The Sámi call it Badjelánnda – the Higher Land. It’s part of Laponia and a favourite location for those who want to be on their own for a bit. In the beginning of autumn our co-worker Håkan Stenlund sets his sights on Consul Persson’s cabin. A lonesome trek back.
“– one of those who has had the desert for a pillow and called a star his brother. Alone. But loneliness can be a communion”.
The wind is a bit chilly in the shadow cast by the Sulitelma massif. I’ve put my tent up by the shores of Lake Sårjåsjaure, even if there’s space in the house I’ve actually come here to visit. I’m not overly fond of houses. What I’d really like to do is sleep outside, underneath the sky, but the weather won’t allow it today. The snow falling on the peaks around me has transformed into a drizzle down here, 860 metres above sea. The one-man tent is the best solution to the problem.
The house I’m referring to, by the way, is ‘Consul Persson’s Cabin’ at Sårjåsjaure – on the map it’s called ‘Sårjåsjaure Cabin’ – along the North Calotte Trail (Nordkalottleden). But it’s more commonly referred to as Consul Persson’s Cabin, a classic in the Swedish mountains. Dag Hammarskjöld, the former Secretary-General of the UN, used to come to Sårjåsjaure with his friends. His book, ‘Markings’, is the only company I allow myself on this trek.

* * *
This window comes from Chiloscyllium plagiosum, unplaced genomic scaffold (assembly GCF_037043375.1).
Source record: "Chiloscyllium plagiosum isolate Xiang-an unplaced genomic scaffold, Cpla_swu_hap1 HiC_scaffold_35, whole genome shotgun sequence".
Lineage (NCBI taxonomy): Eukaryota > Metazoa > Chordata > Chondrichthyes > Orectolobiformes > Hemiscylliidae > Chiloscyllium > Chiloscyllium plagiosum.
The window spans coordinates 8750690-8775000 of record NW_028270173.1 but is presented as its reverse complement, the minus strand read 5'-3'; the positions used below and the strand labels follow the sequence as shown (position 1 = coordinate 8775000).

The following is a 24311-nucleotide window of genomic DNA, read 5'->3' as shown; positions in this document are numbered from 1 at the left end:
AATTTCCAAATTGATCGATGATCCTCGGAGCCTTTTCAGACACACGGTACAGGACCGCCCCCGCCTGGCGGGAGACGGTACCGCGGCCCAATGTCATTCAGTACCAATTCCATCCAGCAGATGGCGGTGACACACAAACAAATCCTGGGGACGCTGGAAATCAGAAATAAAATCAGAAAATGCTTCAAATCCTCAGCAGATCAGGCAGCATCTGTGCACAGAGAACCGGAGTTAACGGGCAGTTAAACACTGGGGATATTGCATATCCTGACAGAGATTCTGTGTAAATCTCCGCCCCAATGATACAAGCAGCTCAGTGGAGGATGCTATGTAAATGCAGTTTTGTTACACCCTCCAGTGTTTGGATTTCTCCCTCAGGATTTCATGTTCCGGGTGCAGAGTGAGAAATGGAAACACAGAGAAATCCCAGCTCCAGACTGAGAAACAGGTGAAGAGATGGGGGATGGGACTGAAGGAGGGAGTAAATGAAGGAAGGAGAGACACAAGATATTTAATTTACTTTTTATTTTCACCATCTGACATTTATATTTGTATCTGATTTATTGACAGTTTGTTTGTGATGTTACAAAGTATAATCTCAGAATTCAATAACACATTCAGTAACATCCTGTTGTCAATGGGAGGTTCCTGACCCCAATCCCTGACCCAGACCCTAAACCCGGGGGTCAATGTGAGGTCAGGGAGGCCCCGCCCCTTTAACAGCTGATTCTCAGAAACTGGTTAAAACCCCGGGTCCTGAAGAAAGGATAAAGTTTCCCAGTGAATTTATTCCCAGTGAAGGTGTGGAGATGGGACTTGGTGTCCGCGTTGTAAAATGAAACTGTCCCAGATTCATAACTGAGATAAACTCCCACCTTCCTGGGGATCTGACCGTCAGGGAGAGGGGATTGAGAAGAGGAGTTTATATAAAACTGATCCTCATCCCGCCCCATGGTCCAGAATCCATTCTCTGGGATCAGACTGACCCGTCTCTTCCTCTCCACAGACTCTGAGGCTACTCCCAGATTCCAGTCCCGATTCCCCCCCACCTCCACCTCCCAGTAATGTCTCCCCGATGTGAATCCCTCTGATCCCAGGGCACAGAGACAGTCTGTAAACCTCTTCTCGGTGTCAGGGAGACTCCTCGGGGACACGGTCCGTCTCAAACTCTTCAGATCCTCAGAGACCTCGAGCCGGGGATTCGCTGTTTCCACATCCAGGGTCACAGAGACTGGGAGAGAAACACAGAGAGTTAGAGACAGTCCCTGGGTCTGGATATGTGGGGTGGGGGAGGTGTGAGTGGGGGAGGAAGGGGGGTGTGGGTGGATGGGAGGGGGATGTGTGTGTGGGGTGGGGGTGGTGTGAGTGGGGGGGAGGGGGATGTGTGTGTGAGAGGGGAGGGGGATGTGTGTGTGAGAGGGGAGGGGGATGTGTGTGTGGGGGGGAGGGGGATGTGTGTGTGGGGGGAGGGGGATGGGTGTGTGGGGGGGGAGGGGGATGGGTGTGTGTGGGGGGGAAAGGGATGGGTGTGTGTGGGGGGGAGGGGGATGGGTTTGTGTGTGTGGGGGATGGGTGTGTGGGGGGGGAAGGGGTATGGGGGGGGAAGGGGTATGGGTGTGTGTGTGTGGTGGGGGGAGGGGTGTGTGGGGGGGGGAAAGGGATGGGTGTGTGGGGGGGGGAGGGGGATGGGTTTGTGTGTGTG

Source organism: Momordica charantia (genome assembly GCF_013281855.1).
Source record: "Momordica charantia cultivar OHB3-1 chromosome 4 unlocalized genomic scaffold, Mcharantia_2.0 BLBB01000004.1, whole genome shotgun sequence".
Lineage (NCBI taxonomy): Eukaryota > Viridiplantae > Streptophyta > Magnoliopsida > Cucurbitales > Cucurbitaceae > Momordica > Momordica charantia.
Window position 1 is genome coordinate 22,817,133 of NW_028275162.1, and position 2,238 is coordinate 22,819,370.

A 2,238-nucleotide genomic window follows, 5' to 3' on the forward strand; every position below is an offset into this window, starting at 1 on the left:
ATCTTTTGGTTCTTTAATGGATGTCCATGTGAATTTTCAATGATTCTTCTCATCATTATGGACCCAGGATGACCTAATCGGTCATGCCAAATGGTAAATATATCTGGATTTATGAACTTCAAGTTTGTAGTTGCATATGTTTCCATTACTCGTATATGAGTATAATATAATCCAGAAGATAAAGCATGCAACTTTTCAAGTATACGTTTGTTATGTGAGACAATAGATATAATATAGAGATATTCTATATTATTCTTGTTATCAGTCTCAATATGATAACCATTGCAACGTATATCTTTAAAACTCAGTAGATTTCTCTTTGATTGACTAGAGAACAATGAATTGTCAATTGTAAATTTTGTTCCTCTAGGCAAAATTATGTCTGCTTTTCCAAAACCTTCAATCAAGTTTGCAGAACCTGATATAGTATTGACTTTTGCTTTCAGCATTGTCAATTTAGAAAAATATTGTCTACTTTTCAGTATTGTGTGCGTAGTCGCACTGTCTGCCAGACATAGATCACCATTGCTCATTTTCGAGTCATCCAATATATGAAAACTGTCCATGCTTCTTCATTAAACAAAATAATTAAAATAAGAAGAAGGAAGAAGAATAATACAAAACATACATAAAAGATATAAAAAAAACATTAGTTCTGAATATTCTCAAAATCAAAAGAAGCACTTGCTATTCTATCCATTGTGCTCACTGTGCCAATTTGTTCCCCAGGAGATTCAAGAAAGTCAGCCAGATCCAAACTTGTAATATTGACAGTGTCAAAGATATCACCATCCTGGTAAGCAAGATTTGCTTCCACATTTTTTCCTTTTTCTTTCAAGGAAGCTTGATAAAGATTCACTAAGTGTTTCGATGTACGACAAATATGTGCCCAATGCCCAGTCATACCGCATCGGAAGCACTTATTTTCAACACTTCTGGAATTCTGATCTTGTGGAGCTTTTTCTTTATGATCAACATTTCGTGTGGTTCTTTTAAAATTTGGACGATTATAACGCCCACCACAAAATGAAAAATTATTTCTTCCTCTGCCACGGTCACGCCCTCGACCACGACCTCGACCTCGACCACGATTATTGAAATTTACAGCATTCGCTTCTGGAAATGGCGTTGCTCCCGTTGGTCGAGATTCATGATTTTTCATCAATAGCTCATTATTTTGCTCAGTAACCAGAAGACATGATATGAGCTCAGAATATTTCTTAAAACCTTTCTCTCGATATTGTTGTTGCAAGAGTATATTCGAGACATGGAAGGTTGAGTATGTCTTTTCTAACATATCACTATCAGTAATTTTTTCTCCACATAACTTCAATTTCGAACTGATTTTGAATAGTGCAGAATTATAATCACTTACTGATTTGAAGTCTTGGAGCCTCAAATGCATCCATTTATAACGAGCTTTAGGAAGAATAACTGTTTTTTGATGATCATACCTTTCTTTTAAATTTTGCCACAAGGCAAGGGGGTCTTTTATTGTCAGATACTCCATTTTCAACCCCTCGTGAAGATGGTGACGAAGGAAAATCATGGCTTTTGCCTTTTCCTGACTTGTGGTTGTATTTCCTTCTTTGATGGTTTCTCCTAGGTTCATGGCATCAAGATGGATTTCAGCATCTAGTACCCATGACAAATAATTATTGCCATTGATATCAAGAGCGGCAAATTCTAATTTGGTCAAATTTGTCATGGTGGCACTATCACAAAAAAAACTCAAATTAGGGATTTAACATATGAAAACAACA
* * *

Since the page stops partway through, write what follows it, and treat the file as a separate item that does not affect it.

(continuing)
I’ve read the book again and again, my paperback is falling apart, but it always deserves another read. So even if I walk on my own, I’m not truly alone. I catch some trout by the Sårjåsjaure outflow with my fly fishing rod. One of them becomes a late dinner. The rest of them I release again. I don’t need them. The trout are biting hard and distinctively at the flies I cast as bait. You can tell autumn is approaching. Fish, like people, get less picky in autumn. It’s about fattening up. I cook the fish on the camping stove in the vestibule. It tastes lovely on crispbread.